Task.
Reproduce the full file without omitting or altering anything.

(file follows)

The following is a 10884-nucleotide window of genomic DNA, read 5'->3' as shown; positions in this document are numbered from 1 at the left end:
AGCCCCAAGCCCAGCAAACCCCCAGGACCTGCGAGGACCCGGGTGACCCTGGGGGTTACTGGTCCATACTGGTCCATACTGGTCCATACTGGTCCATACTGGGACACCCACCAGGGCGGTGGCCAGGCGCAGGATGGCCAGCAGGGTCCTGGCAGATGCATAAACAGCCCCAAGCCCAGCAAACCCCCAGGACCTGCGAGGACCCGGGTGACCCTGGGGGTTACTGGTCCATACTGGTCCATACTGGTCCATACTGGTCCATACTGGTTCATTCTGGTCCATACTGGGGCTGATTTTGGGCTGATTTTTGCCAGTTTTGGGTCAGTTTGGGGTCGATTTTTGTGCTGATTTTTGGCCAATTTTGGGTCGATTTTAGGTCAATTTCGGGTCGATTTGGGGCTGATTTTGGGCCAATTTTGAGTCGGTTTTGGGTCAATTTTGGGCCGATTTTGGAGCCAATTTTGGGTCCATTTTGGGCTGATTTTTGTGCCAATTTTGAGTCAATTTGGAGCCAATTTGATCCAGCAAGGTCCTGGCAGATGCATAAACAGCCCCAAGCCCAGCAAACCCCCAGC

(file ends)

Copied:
The following is a 10884-nucleotide window of genomic DNA, read 5'->3' as shown; positions in this document are numbered from 1 at the left end:
AGCCCCAAGCCCAGCAAACCCCCAGGACCTGCGAGGACCCGGGTGACCCTGGGGGTTACTGGTCCATACTGGTCCATACTGGTCCATACTGGTCCATACTGGGACACCCACCAGGGCGGTGGCCAGGCGCAGGATGGCCAGCAGGGTCCTGGCAGATGCATAAACAGCCCCAAGCCCAGCAAACCCCCAGGACCTGCGAGGACCCGGGTGACCCTGGGGGTTACTGGTCCATACTGGTCCATACTGGTCCATACTGGTCCATACTGGTTCATTCTGGTCCATACTGGGGCTGATTTTGGGCTGATTTTTGCCAGTTTTGGGTCAGTTTGGGGTCGATTTTTGTGCTGATTTTTGGCCAATTTTGGGTCGATTTTAGGTCAATTTCGGGTCGATTTGGGGCTGATTTTGGGCCAATTTTGAGTCGGTTTTGGGTCAATTTTGGGCCGATTTTGGAGCCAATTTTGGGTCCATTTTGGGCTGATTTTTGTGCCAATTTTGAGTCAATTTGGAGCCAATTTGATCCAGCAAGGTCCTGGCAGATGCATAAACAGCCCCAAGCCCAGCAAACCCCCAGC